My long-ago promised long-term test of lots of light-reflecting, leg-strapping technology has at long last arrived! (See, you thought there wasn't even a blog here any more, didn't you?)
In a nutshell (so you can stop reading and go back to cat videos): I am duly impressed by this Leg Shield stuff, especially their ankle and wrist bands. Sure, it's hard to get super excited about reflective ankle bands, but if you're going to make (or buy) a reflective ankle band, why make (or buy) a crappy one? The price difference between "lousy" and "really well done" is about the price of a fancy coffee, and it's safety we're talking about here (though one could argue that not giving me coffee is also a safety hazard).
Nothing illustrates that "safety" point better than this photo I just snapped in our top-secret testing laboratory here at The Cycle World Headquarters:
In the interest of science, I grabbed all the reflective bands I could find in the garage (er, laboratory), wrapped them around the basket of my commuter mule, turned on the flash on my phone camera, and snapped away. The two visual representations of the word "meh" on your right are the sort of thing you can find at just about any sporting goods store (I think the brand is Nathan), while that retina-searing, sci-fi-movie special effect on your left is a Leg Shield ankle band. The Leg Shield folks confirmed that their reflective material is not made by 3M (for now), but jeez, looking at these results, who cares? Not I. The thing is so bright, it even summoned the ghost of another reflective band which you can see on the floor next to my front tire.
So let's talk about the less-photogenic Leg Shield, which is the product I was really interested in at the start of this test. Sure, I have a chain guard on the mule photographed above, but my go-slightly-faster bike sports no such built-in pants protecting technology, and I often ride said go-slightly-faster bike in human clothes on my morning commute. As such, I need something to keep chain grunge off my pants, it needs to be easy to take on and off, and it shouldn't make my calf gross and sweaty during my commute.
I'm happy to report that after several months of testing, the Leg Shield hit 2.5 out of 3 of those requirements. It keeps crap off my pants, both of the chain variety and the "puddle scum that got around my front fender" variety. It's easy to put on and take off. And for my short, relatively low-exertion commute, it doesn't trigger my Sweaty Calf Syndrome. However, in the interest of science (yet again), I wore the Leg Shield over jeans a couple of times this summer and took my "long way home" (about 10 miles) in legendary Iowa humidity as a "worst case scenario" simulation of what someone with a longer commute might encounter. In those admittedly sub-optimal conditions, the sweat was pretty prodigious (even for me), leading to one obviously wet and wrinkly pant leg when I took the shield off, even after stopping to loosen it up for improved airflow.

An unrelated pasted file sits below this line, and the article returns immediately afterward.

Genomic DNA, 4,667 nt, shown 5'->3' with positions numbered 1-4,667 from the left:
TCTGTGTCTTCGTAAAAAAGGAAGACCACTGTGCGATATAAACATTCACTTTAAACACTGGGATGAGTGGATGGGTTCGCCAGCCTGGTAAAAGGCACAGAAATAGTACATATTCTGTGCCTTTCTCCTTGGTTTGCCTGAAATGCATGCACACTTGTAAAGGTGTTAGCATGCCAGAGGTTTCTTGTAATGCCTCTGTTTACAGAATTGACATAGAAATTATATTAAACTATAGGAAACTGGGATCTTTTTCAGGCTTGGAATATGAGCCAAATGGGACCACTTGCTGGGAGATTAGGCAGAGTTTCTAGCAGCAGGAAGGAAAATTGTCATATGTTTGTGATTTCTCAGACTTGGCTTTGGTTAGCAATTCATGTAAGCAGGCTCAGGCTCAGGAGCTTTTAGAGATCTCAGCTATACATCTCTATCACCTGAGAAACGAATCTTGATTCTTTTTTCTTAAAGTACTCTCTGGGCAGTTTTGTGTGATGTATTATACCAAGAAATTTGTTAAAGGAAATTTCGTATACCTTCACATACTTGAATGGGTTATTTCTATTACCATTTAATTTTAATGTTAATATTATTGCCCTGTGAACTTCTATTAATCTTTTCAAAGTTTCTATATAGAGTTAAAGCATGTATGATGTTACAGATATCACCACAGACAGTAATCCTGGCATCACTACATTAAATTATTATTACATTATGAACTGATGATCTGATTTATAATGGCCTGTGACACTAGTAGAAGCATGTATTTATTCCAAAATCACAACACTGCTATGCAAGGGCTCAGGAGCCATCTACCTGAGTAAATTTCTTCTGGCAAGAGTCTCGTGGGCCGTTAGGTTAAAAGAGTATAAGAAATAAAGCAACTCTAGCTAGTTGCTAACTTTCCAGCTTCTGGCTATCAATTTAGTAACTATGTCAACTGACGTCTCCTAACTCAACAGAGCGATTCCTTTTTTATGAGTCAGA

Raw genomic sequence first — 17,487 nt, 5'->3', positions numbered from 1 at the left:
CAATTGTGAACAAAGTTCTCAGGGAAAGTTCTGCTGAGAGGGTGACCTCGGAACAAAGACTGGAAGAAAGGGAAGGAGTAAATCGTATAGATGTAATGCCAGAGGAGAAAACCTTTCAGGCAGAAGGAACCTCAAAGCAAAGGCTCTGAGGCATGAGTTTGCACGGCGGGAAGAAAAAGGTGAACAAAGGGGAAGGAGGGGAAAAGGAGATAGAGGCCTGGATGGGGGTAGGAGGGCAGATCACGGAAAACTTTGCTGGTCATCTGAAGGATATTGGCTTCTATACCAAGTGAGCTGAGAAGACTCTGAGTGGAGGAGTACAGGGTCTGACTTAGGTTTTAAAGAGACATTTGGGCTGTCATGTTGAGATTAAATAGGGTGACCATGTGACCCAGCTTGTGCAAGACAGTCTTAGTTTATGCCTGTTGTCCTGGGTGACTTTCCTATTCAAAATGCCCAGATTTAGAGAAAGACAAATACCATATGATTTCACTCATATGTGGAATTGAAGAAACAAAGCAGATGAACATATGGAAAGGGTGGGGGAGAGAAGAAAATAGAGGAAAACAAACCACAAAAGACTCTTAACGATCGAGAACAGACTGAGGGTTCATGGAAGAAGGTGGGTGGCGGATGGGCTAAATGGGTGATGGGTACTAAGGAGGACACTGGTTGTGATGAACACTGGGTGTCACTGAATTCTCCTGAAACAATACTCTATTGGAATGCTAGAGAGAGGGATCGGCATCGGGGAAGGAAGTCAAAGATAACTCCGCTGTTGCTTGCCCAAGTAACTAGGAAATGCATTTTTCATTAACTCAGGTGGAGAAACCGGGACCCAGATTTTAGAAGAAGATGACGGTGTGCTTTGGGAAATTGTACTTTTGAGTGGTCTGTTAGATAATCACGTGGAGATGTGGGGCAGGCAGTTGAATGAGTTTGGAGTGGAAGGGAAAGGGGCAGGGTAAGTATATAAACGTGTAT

In response to my initial concerns (since confirmed) about Sweaty Calf Syndrome, the good folks at Leg Shield had this to say: "We tested various materials (perforated neoprene, felt, spandex) but
they weren't much cooler... if we make the shield smaller it's not as effective. Neoprene is durable,
flexible, and not as flimsy, so it's easy to put on." Fair enough. So my recommendation would be, in cooler temps or areas of the world with less humidity, go with a Leg Shield. When the temperature (or your commute distance) climbs, use the
ankle band instead. It's wide enough and grippy enough to keep your pant
leg off the chain but doesn't have enough surface area
to fire up the sweat glands... and you get more reflectivity to boot.
With all that said, it's now shifting to winter here in Iowa, and I'll be switching almost exclusively to the chainguarded klunker for my commute needs, so I won't have much use for leg shielding for a while... which is why I'm going to share my test samples with a Mystery Guest Reviewer (stay tuned!) to get even more opinionated blather. I'm wrapping a couple straps around strategic parts of the klunk-muter, though -- no way I'm letting something that bright go to waste during the darkest months of the year.
I said it before, but it bears repeating: I was not bribed, coerced, or otherwise
unduly influenced to review this stuff favorably, though the Leg Shield folks did send me free review samples. I am susceptible to schwag but tried not to let that influence my opinions.